Slobber jabber

Dear Miss Snark:

A friend of mine who published a non-fiction book to some critical acclaim in the early 1970s agreed to read my manuscript (fiction) to double-check me on events and locale. His non-fiction book touches on the timeline and the setting in which my novel takes place. He is the only person to have read my work. In his critique I thought he used several phrases which nicely portray the book. They are more insightful than just slobbering praise.

Question: Should I dare use his observations in my query to agents? The last book he published was thirty years ago, so, obviously, he's not a household name in publishing circles. I want to use the quotes because they so well capture the book, but my Snark-conscious is telling me to forget about it. What say ye?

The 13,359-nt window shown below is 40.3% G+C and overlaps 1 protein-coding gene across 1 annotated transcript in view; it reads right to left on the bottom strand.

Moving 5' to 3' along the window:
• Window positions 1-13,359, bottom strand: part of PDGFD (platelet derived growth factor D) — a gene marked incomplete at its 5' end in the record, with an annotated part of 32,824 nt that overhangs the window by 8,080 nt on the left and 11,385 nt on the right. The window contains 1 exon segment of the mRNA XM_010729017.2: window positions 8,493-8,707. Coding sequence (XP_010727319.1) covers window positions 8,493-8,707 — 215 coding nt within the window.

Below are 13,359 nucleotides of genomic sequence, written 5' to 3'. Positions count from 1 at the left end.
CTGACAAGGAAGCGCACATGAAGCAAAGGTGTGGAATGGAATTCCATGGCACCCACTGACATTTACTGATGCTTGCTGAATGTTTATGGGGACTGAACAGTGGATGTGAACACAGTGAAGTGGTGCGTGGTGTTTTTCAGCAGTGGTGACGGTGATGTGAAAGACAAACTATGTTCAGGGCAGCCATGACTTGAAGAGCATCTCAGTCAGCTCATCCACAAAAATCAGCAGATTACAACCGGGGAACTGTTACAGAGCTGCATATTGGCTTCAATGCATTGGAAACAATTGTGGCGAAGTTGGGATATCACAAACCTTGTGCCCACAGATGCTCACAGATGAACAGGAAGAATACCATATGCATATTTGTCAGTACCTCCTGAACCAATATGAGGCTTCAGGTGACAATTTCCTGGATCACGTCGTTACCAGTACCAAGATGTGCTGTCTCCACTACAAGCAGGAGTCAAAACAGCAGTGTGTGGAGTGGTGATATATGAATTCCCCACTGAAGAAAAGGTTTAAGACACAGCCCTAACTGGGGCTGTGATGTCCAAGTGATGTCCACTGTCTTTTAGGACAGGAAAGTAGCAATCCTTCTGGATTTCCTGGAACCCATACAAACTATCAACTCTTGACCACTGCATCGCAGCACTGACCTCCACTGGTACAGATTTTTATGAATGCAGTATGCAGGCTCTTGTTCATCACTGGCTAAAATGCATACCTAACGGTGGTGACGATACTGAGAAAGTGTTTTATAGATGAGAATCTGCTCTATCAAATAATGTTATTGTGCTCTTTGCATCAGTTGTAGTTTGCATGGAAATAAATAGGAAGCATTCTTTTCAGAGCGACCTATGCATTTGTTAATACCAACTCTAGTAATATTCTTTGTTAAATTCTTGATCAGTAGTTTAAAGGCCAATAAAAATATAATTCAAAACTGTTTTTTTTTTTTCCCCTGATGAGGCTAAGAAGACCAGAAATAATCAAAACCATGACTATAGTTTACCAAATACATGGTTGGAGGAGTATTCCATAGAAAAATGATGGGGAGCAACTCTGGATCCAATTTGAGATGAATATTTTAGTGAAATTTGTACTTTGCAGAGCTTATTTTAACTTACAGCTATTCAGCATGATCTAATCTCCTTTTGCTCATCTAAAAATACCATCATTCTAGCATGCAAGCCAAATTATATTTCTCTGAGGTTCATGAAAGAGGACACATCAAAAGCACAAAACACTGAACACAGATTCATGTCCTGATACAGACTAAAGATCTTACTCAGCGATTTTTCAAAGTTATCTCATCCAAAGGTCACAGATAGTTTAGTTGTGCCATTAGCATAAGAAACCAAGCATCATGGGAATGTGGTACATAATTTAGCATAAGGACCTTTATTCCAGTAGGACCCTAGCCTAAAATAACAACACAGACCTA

Normally, I'd say leave out all the beta reader comments, even the non slobbering ones. However, if you have NO other publishing credentials, you can include something like "When Mr. X (best known title: publisher) was helpfully vetting my book for anachronisms, I was pleased he said it was 'non slobbery'".

This gives the correct context for the quote so it doesn't look like it's your bookie saying nice things so you'll make some more dough to play the ponies.

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